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Are they ready? Germany’s World Cup squad announced!

Hopes remain high for the EURO finalists from last summer, but a humbled Germany will enter the tournament with much to prove.

Martina Voss-Tecklenburg Photo by Daniel Karmann/picture alliance via Getty Images

Germany have released their 23-player roster for the 2023 FIFA Women’s World Cup as the European finalists from a year ago attempt to knock the reigning champions, the USWNT, off their perch. The tournament, held in Australia, begins on July 20th.

Bayern Munich captured this year’s domestic title in dramatic fashion, but are only the third-most represented in the World Cup squad with four players — lagging Eintracht Frankfurt (5) and runner-ups VfL Wolfsburg (10).

Coach Martina Voss-Tecklenburg’s full squad:

Goalkeepers: Ann-Katrin Berger (Chelsea FC), Merle Frohms (VFL Wolfsburg), Stina Johannes (Eintracht Frankfurt)

Defenders: Sara Doorsoun (Eintracht Frankfurt), Marina Hegering (VfL Wolfsburg), Kathrin Hendrich (VfL Wolfsburg), Sophia Kleinherne (Eintracht Frankfurt), Sjoeke Nüsken (Eintracht Frankfurt), Felicitas Rauch (VfL Wolfsburg), Chantal Hagel (VfL Wolfsburg)

Midfielders: Sara Däbritz (Olympique Lyonnais), Svenja Huth (VfL Wolfsburg), Lena Lattwein (VfL Wolfsburg), Melanie Leupolz (Chelsea FC), Lina Magull (Bayern Munich), Lena Oberdorf (VfL Wolfsburg)

Forwards: Alexandra Popp (VfL Wolfsburg), Nicole Anyomi (Eintracht Frankfurt), Jule Brand (VfL Wolfsburg), Klara Bühl (Bayern Munich), Laura Freigang (Eintracht Frankfurt), Lea Schüller (Bayern Munich), Sydney Lohmann (Bayern Munich)

Matching up with the USWNT

All eyes are on the Americans as they aim for a three-peat. The USA women captured the title emphatically in 2015 and dramatically in 2019, and split a pair of friendly results against the Germans last November. Germany won the first of those through an 89th minute Paulina Krumbiegel goal (Nov 10) but were undone by a quickfire double three days later through Sophia Smith and Mallory Swanson.

If nothing else, however, Voss-Tecklenburg showed her side can go toe-to-toe with Vlatko Andonovski’s. Each game was an open-ended affair with both shots and quality in spades, and we can expect more of the same should the two teams come face to face again.

Pre-tournament struggles

The Germans are one of the most credentialed teams at the tournament, having played in the Final of the European Championships at Wembley last summer — a 2-1 defeat in extra time to England.

But they have done little to burnish their bona fides in the lead-up to the World Cup. A 2-1 win over Vietnam (highlights) on June 24 was followed by a costly 2-3 loss to Zambia. The performances have surfaced familiar questions about Germany’s quality on defense — and even their ability to fashion reliable threats going forward.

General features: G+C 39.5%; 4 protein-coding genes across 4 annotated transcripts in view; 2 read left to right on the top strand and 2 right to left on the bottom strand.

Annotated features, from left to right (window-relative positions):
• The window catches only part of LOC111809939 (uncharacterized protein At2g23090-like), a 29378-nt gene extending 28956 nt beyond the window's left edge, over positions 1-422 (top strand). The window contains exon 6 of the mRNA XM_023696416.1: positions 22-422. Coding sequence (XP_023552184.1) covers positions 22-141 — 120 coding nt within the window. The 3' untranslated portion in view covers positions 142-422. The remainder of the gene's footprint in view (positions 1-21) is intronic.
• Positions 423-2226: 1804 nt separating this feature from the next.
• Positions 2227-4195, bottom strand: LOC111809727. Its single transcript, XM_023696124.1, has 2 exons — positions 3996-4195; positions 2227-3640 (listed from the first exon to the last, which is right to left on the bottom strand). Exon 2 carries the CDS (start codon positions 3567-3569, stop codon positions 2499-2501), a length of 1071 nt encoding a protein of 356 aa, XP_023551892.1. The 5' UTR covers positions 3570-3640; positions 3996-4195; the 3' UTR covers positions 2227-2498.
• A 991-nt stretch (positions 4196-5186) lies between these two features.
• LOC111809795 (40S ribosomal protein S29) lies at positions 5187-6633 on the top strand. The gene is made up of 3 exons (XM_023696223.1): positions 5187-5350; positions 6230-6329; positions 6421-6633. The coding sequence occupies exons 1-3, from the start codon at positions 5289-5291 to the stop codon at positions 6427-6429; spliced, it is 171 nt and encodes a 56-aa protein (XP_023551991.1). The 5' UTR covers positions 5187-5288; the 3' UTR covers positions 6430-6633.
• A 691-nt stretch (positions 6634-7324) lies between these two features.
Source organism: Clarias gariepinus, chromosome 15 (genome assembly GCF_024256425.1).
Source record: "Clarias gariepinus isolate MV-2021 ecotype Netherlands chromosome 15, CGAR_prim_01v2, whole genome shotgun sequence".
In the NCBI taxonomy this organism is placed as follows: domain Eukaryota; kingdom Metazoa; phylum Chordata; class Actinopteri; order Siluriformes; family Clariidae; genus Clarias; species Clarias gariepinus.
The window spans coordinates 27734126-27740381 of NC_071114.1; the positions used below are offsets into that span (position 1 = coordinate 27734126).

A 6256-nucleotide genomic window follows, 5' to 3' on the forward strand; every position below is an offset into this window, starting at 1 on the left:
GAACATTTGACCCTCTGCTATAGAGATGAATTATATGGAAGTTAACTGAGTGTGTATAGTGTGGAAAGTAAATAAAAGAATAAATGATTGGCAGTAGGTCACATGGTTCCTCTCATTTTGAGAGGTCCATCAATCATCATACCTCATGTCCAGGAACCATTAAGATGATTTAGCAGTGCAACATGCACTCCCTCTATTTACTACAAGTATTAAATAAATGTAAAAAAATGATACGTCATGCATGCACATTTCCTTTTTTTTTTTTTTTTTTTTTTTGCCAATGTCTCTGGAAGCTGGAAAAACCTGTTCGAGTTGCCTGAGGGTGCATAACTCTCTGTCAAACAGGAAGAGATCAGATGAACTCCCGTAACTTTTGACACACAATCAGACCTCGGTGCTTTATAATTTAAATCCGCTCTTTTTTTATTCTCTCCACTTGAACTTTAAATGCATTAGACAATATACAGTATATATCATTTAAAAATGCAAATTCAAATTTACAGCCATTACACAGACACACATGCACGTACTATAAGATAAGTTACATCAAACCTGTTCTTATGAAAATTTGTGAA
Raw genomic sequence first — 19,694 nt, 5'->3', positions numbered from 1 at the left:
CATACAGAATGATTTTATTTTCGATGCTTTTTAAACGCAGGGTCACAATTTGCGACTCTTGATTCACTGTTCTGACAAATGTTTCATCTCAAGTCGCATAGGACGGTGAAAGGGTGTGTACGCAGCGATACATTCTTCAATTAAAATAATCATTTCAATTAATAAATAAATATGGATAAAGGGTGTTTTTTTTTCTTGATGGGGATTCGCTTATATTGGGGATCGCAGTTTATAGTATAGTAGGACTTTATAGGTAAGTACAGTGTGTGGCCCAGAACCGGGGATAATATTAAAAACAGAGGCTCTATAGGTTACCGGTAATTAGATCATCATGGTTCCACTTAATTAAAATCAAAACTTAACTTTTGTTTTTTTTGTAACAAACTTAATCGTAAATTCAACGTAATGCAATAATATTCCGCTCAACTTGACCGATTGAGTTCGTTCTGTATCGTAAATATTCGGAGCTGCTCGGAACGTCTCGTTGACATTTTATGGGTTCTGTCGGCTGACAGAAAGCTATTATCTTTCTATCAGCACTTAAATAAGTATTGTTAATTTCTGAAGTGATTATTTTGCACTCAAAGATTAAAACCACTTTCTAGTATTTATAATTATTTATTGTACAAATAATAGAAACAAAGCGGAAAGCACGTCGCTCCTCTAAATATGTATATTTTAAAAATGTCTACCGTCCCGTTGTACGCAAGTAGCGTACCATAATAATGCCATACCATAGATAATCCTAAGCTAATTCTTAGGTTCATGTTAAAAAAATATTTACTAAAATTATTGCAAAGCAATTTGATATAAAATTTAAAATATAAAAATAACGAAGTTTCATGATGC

Despite her prior successes, Voss-Tecklenburg will be facing tough scrutiny if these struggles continue and her experiments — Svenja Huth as wing-back — don’t translate to results. The Germans were good enough to dominate possession, but both opponents found plenty of their own opportunities with what little they saw of the ball.

And against Zambia (highlights), the Germans found themselves 2-0 down — requiring two goals in stoppage time just to equalize, before immediately conceding a third. In fairness, Germany struck the post multiple times before eventually getting their breakthroughs. But that certainly does not erase three defensive calamities, each of a different stripe: careless dispossession, collective loss of focus, and finally a long-range lob.


The land down under is full of deadly animals, and as it turns out the injury bug there packs a punch, too. Krumbiegel — hero against the USWNT and also adding a tidy, early finish against Vietnam — pulled out of the team camp on July 5 with a muscular injury, and Carolin Simon became the latest ACL casualty in the women’s game against Zambia.

“We now need to accept the situation for what it is,” Voss-Tecklenburg lamented (via “We have chosen this team knowing that we have a lot of talent concentrated in our squad. We will use the time in Australia to prepare ourselves for the challenges that lie ahead of us as best as possible.”

Group stage schedule

Germany headline Group H and will be widely expected to advance. Their slate:

  • vs. Morocco (July 24, 4:30AM EST)
  • vs. Colombia (July 30, 5:30AM EST)
  • vs. South Korea (Aug 3, 6:00AM EST)

As the friendlies have shown, results aren’t assured even with an overall quality edge. But Germany have been here before and proven that when the pedal hits the metal, they can find another gear.

After getting so close last summer, this will be a chance for redemption. The show begins.

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